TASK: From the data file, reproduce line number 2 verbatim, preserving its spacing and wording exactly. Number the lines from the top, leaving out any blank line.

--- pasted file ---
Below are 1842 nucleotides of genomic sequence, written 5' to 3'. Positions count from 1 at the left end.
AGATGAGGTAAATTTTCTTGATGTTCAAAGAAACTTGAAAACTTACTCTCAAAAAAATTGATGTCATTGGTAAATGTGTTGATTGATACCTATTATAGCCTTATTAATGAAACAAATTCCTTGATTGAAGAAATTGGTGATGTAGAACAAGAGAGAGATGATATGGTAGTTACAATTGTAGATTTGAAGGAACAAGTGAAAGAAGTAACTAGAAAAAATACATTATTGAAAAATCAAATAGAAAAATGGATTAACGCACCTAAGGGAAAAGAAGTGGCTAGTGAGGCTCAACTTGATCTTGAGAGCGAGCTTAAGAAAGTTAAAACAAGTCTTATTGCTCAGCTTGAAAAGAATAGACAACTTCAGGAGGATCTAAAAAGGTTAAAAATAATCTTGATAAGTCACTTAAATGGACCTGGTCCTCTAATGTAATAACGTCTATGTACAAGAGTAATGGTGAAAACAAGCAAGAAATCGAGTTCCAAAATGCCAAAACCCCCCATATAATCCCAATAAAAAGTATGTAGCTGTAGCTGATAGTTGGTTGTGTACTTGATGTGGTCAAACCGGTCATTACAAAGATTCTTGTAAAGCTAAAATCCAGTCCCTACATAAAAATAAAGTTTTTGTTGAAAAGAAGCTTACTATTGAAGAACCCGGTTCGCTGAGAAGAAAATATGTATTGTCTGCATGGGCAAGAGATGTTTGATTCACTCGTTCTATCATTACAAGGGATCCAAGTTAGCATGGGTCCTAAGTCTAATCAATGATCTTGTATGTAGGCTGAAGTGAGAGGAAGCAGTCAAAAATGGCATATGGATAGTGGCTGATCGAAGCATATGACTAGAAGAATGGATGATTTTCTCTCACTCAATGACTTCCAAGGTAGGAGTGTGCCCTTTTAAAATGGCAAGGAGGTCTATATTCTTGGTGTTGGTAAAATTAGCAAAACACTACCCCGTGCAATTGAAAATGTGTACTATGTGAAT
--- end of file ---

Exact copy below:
AGATGAGGTAAATTTTCTTGATGTTCAAAGAAACTTGAAAACTTACTCTCAAAAAAATTGATGTCATTGGTAAATGTGTTGATTGATACCTATTATAGCCTTATTAATGAAACAAATTCCTTGATTGAAGAAATTGGTGATGTAGAACAAGAGAGAGATGATATGGTAGTTACAATTGTAGATTTGAAGGAACAAGTGAAAGAAGTAACTAGAAAAAATACATTATTGAAAAATCAAATAGAAAAATGGATTAACGCACCTAAGGGAAAAGAAGTGGCTAGTGAGGCTCAACTTGATCTTGAGAGCGAGCTTAAGAAAGTTAAAACAAGTCTTATTGCTCAGCTTGAAAAGAATAGACAACTTCAGGAGGATCTAAAAAGGTTAAAAATAATCTTGATAAGTCACTTAAATGGACCTGGTCCTCTAATGTAATAACGTCTATGTACAAGAGTAATGGTGAAAACAAGCAAGAAATCGAGTTCCAAAATGCCAAAACCCCCCATATAATCCCAATAAAAAGTATGTAGCTGTAGCTGATAGTTGGTTGTGTACTTGATGTGGTCAAACCGGTCATTACAAAGATTCTTGTAAAGCTAAAATCCAGTCCCTACATAAAAATAAAGTTTTTGTTGAAAAGAAGCTTACTATTGAAGAACCCGGTTCGCTGAGAAGAAAATATGTATTGTCTGCATGGGCAAGAGATGTTTGATTCACTCGTTCTATCATTACAAGGGATCCAAGTTAGCATGGGTCCTAAGTCTAATCAATGATCTTGTATGTAGGCTGAAGTGAGAGGAAGCAGTCAAAAATGGCATATGGATAGTGGCTGATCGAAGCATATGACTAGAAGAATGGATGATTTTCTCTCACTCAATGACTTCCAAGGTAGGAGTGTGCCCTTTTAAAATGGCAAGGAGGTCTATATTCTTGGTGTTGGTAAAATTAGCAAAACACTACCCCGTGCAATTGAAAATGTGTACTATGTGAAT